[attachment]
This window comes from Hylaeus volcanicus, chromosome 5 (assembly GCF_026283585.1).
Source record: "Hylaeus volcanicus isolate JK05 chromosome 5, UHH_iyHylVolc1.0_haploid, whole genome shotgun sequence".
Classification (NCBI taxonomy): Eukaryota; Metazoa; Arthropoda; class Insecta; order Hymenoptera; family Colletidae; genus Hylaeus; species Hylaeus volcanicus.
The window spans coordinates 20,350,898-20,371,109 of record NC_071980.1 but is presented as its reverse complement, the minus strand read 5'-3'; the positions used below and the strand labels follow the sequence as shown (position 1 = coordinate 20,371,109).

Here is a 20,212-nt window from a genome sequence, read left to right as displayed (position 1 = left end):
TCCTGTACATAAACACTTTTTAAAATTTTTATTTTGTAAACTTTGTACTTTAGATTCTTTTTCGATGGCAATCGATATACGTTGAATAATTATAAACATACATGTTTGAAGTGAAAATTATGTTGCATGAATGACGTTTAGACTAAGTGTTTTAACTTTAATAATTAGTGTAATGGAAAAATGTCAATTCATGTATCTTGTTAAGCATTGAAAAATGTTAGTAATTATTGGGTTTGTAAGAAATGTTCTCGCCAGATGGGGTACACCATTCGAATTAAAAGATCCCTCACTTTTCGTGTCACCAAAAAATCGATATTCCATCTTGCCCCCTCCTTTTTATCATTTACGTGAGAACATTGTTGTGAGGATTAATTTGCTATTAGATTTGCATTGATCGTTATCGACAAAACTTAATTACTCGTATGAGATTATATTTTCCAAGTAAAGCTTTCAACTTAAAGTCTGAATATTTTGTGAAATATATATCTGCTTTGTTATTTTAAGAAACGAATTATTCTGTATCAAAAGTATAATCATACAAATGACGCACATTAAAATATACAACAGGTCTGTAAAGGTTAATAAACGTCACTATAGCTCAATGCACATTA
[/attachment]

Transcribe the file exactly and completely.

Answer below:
This window comes from Hylaeus volcanicus, chromosome 5 (assembly GCF_026283585.1).
Source record: "Hylaeus volcanicus isolate JK05 chromosome 5, UHH_iyHylVolc1.0_haploid, whole genome shotgun sequence".
Classification (NCBI taxonomy): Eukaryota; Metazoa; Arthropoda; class Insecta; order Hymenoptera; family Colletidae; genus Hylaeus; species Hylaeus volcanicus.
The window spans coordinates 20,350,898-20,371,109 of record NC_071980.1 but is presented as its reverse complement, the minus strand read 5'-3'; the positions used below and the strand labels follow the sequence as shown (position 1 = coordinate 20,371,109).

Here is a 20,212-nt window from a genome sequence, read left to right as displayed (position 1 = left end):
TCCTGTACATAAACACTTTTTAAAATTTTTATTTTGTAAACTTTGTACTTTAGATTCTTTTTCGATGGCAATCGATATACGTTGAATAATTATAAACATACATGTTTGAAGTGAAAATTATGTTGCATGAATGACGTTTAGACTAAGTGTTTTAACTTTAATAATTAGTGTAATGGAAAAATGTCAATTCATGTATCTTGTTAAGCATTGAAAAATGTTAGTAATTATTGGGTTTGTAAGAAATGTTCTCGCCAGATGGGGTACACCATTCGAATTAAAAGATCCCTCACTTTTCGTGTCACCAAAAAATCGATATTCCATCTTGCCCCCTCCTTTTTATCATTTACGTGAGAACATTGTTGTGAGGATTAATTTGCTATTAGATTTGCATTGATCGTTATCGACAAAACTTAATTACTCGTATGAGATTATATTTTCCAAGTAAAGCTTTCAACTTAAAGTCTGAATATTTTGTGAAATATATATCTGCTTTGTTATTTTAAGAAACGAATTATTCTGTATCAAAAGTATAATCATACAAATGACGCACATTAAAATATACAACAGGTCTGTAAAGGTTAATAAACGTCACTATAGCTCAATGCACATTA